Last time I resorted to sensationalist headlines and claimed that you don’t want users to adopt SharePoint. You want them to adopt the business solutions that you build on the platform, and the secret to successful adoption is to make your solution useful and useable. This week we are going to see how to bring it all together and to create an adoption plan for your useful and useable SharePoint solutions.

This is article 19 in the series the Art of SharePoint Success describing my four part framework for ensuring long term, measurable returns on your SharePoint investment. The four elements of the framework are:

  1. Governance
  2. Strategy
  3. Architecture
  4. Transition

Your Adoption Approach

Table 1 presents a very simplified overview of my usual approach to adoption in SharePoint based projects. This is very similar to the approach that Microsoft Consulting Services use with their top 100 global clients.

Table 1: Simplified adoption strategy

Phase Example adoption measures
Awareness Pens, posters, intranet bulletins, user workshops, creating a ‘brand’ for your solution
Availability Easy first steps, sandpit environments, launch day events
Usage Training, support desk, Stop Doing and Start Doing, Success Stories
Adoption Service updates, new employee orientation, staff incentives

As you can see, the approach consists of four distinct phases with a number of techniques associated with each phase.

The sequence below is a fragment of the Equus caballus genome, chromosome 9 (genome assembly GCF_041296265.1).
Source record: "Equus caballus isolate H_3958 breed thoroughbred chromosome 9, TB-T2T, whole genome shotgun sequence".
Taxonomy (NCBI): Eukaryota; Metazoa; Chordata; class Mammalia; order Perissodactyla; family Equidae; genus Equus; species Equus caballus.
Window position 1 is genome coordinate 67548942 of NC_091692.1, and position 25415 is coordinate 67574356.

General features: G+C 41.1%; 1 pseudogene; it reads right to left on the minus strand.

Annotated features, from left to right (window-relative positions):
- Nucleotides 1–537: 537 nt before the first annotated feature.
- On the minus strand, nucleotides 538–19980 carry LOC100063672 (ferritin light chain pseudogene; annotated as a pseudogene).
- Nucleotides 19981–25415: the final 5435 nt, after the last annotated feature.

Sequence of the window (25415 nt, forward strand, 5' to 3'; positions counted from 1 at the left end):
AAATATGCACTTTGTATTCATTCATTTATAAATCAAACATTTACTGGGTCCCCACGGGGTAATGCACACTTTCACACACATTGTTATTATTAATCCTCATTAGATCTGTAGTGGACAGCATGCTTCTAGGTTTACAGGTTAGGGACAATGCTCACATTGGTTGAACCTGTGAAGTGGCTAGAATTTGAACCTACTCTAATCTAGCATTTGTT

In the Awareness phase the aim is to first raise awareness that the current situation, tools or working practices are undesirable and that change is required.

Once the need for change has been established, then the focus shifts to an emphasis on the solution that is coming, and on the corporate and personal return on investment which it will deliver. Use your existing corporate communication channels to get the message out.

Creating a "brand" for your solution might sound a bit clichéd but it’s one of the most powerful adoption techniques. Creating a brand enables you to position your solution in the mind of the users as being a specific business tool, with a specific business purpose and value proposition. It helps them determine when it’s appropriate to use your solution and when it’s appropriate to use another business system.

For example, your team collaboration service might be called “Collaborate” and your communities service might be called “Knowledge Net.” Run competitions with users to name them, and create logos to visually differentiate them. The marketing team will love it! I shudder when I hear comments like, “I put the document in SharePoint.”


The Availability phase is focused on making sure that people's first experience of the new solution is a positive one. There’s plenty of research to show that first impressions count when it comes to the adoption of new technologies. Easy First Steps is one great technique.